Water hydraulics, retention and repellency; response to soil texture, biochar pyrolysis conditions and wetting/drying
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Department of Agricultural and Biosystems Engineering, LandMark University, PMB 1001, Omu Aran, Kwara State, Nigeria
Department of Water Resources Management and Agrometeorology, Federal University, PMB 373, Oye-Ekiti, Ekiti State, Nigeria
Institute for Plant Nutrition and Soil Science, Christian Albrechts University zu Kiel, Hermann Rodewaldstr. 2, 24118 Kiel, Germany
Department of Agricultural and Environmental Engineering, Federal University of Technology, PMB 704, Akure, Nigeria
Department of Food and Biosystems Engineering, Afe Babalola University, PMB 5454, Ado Ekiti, Nigeria
Department of Soil Science and Land Resources Management, Federal University, PMB 373, Oye Ekiti, Nigeria
Final revision date: 2022-05-30
Acceptance date: 2022-06-14
Publication date: 2022-08-16
Corresponding author
Oluwaseun Temitope Faloye   

Water Resources Management and Agrometeorology, Federal University Oye-Ekiti, Ekiti State, Nigeria
Int. Agrophys. 2022, 36(3): 213-221
  • Saturated hydraulic conductivity was determined under wetting and drying scenario to evaluate aggregation effects
  • Higher water retention and contact angle in soil amended with biochar is explained by aggregation effects
  • Biochar amendments reduced the saturated hydraulic conductivity under wetting and drying scenario, with the magnitude of reduction depending on biochar type
Studies which evaluated the aggregation effects in biochar-amended soils by determining the saturated hydraulic conductivity and water repellency, in combination with wetting/drying scenarios are rare. Therefore, the objective of this study is to link water repellency and water retention in biochar-amended soils to the aggregation effect under different pyrolysis conditions and soil textures. Two feedstock sizes; twig and branch-based mango were pyrolysed at 550°, and were then mixed with sandy loam and silt loam at application rates of; 0, 30, 45 and 60 g kg–1 respectively. Sequentially, the soil-biochar mixtures were subjected to five wetting and drying cycles. In each of the cycles, the saturated hydraulic conductivity, and thereafter the contact angles of the soil-biochar mixtures were measured using the sessile drop approach. The results showed that biochar addition decreased the saturated hydraulic conductivity in all cycles. The rigidity effect was more pronounced in soil amended with biochar and produced using twig mango as opposed to the biochar produced using mango branch. A higher rigidity value was measured in the silt loam and sandy loam amended with twig as compared to the branch-based mango which may be attributed to aggregation processes. This also coincides with higher contact angle values and water retention values that were measured using twig as opposed to branch-based mango.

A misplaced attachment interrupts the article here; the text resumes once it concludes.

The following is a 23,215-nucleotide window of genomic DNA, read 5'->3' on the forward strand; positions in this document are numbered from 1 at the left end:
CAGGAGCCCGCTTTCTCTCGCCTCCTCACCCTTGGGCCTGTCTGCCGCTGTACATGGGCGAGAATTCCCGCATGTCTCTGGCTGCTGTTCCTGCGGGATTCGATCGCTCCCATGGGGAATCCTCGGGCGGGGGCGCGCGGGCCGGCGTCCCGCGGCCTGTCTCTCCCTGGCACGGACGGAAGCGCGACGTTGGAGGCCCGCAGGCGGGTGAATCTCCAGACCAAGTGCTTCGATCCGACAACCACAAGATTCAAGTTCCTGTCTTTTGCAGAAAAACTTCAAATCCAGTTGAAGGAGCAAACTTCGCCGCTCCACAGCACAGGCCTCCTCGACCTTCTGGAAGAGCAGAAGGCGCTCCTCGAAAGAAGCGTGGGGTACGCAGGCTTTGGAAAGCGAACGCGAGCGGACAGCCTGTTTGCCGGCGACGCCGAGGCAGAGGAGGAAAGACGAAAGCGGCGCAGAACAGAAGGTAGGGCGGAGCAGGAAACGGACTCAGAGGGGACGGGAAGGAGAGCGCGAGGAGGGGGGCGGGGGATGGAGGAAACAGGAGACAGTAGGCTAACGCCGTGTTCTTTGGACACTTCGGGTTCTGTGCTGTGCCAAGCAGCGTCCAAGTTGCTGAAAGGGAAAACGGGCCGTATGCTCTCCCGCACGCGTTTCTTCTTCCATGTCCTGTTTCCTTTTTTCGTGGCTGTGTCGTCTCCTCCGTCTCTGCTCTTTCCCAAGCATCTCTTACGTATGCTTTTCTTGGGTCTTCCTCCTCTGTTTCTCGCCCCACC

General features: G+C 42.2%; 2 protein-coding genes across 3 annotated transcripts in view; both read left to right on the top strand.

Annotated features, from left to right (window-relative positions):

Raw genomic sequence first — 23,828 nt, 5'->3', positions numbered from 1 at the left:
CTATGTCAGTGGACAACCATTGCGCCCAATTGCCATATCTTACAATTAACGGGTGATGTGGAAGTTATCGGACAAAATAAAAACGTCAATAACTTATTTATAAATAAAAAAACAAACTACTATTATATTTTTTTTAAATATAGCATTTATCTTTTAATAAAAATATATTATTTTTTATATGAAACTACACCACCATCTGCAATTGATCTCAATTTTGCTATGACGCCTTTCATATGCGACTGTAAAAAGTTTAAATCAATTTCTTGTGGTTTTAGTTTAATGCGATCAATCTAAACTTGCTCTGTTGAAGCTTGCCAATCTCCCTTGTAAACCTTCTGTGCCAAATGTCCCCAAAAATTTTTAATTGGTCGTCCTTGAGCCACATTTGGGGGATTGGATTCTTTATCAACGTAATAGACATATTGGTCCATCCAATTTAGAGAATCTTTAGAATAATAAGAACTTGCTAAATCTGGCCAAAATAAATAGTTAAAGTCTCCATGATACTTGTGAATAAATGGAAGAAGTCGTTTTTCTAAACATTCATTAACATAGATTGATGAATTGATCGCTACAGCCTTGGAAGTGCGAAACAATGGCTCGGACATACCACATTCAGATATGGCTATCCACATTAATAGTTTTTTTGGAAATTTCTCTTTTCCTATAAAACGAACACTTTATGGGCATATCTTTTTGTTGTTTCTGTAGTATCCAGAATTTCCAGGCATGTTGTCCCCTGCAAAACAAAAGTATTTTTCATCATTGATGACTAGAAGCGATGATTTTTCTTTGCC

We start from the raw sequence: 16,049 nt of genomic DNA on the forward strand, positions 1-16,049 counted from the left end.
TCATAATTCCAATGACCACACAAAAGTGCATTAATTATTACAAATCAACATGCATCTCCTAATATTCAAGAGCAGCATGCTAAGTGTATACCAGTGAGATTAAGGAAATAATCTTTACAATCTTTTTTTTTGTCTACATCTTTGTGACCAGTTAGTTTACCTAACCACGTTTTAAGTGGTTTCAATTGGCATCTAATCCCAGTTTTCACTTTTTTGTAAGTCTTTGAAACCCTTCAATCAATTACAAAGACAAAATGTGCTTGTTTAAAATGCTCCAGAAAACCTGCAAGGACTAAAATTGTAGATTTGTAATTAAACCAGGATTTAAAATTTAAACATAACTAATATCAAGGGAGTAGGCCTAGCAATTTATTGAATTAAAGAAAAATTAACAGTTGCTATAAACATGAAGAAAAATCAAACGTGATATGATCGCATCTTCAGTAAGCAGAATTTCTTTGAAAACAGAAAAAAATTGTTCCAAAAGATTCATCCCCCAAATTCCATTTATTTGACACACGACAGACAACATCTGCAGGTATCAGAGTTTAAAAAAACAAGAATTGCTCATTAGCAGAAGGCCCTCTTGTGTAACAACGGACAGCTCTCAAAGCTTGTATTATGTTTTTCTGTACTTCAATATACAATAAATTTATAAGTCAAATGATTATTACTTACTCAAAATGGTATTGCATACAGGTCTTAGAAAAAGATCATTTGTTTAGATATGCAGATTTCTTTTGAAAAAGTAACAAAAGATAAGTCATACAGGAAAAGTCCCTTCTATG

The authors declare no conflict of interest
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